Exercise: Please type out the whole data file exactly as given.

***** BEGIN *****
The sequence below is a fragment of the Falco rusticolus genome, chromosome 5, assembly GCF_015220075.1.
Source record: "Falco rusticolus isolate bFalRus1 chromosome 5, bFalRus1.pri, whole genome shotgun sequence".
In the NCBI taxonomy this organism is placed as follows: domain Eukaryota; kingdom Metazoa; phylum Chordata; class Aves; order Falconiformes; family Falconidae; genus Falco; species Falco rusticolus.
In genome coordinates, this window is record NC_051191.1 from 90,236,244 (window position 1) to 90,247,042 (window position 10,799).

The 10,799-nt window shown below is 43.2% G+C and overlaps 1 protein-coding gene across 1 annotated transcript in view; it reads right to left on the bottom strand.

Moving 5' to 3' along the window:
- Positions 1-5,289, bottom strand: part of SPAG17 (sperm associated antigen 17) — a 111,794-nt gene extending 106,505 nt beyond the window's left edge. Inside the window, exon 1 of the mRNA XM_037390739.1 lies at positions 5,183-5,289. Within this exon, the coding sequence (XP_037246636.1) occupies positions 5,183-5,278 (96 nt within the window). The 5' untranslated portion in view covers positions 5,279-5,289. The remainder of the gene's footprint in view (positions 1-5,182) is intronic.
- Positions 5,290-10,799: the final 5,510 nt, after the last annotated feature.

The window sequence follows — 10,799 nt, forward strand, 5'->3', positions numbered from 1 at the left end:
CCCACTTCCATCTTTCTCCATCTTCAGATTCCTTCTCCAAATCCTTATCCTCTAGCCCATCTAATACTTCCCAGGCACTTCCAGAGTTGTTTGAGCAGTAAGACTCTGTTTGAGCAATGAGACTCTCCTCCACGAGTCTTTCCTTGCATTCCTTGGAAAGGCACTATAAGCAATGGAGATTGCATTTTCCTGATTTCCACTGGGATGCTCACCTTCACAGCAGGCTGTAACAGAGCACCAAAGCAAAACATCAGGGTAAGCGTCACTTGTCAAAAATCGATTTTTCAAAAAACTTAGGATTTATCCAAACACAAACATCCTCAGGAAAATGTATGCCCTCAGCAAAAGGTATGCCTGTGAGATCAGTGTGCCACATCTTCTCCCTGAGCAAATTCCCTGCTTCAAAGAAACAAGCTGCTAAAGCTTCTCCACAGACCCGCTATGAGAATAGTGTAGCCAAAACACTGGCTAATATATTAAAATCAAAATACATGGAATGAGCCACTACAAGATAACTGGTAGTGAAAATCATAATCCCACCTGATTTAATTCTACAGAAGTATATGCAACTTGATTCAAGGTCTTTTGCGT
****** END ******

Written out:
The sequence below is a fragment of the Falco rusticolus genome, chromosome 5, assembly GCF_015220075.1.
Source record: "Falco rusticolus isolate bFalRus1 chromosome 5, bFalRus1.pri, whole genome shotgun sequence".
In the NCBI taxonomy this organism is placed as follows: domain Eukaryota; kingdom Metazoa; phylum Chordata; class Aves; order Falconiformes; family Falconidae; genus Falco; species Falco rusticolus.
In genome coordinates, this window is record NC_051191.1 from 90,236,244 (window position 1) to 90,247,042 (window position 10,799).

The 10,799-nt window shown below is 43.2% G+C and overlaps 1 protein-coding gene across 1 annotated transcript in view; it reads right to left on the bottom strand.

Moving 5' to 3' along the window:
- Positions 1-5,289, bottom strand: part of SPAG17 (sperm associated antigen 17) — a 111,794-nt gene extending 106,505 nt beyond the window's left edge. Inside the window, exon 1 of the mRNA XM_037390739.1 lies at positions 5,183-5,289. Within this exon, the coding sequence (XP_037246636.1) occupies positions 5,183-5,278 (96 nt within the window). The 5' untranslated portion in view covers positions 5,279-5,289. The remainder of the gene's footprint in view (positions 1-5,182) is intronic.
- Positions 5,290-10,799: the final 5,510 nt, after the last annotated feature.

The window sequence follows — 10,799 nt, forward strand, 5'->3', positions numbered from 1 at the left end:
CCCACTTCCATCTTTCTCCATCTTCAGATTCCTTCTCCAAATCCTTATCCTCTAGCCCATCTAATACTTCCCAGGCACTTCCAGAGTTGTTTGAGCAGTAAGACTCTGTTTGAGCAATGAGACTCTCCTCCACGAGTCTTTCCTTGCATTCCTTGGAAAGGCACTATAAGCAATGGAGATTGCATTTTCCTGATTTCCACTGGGATGCTCACCTTCACAGCAGGCTGTAACAGAGCACCAAAGCAAAACATCAGGGTAAGCGTCACTTGTCAAAAATCGATTTTTCAAAAAACTTAGGATTTATCCAAACACAAACATCCTCAGGAAAATGTATGCCCTCAGCAAAAGGTATGCCTGTGAGATCAGTGTGCCACATCTTCTCCCTGAGCAAATTCCCTGCTTCAAAGAAACAAGCTGCTAAAGCTTCTCCACAGACCCGCTATGAGAATAGTGTAGCCAAAACACTGGCTAATATATTAAAATCAAAATACATGGAATGAGCCACTACAAGATAACTGGTAGTGAAAATCATAATCCCACCTGATTTAATTCTACAGAAGTATATGCAACTTGATTCAAGGTCTTTTGCGT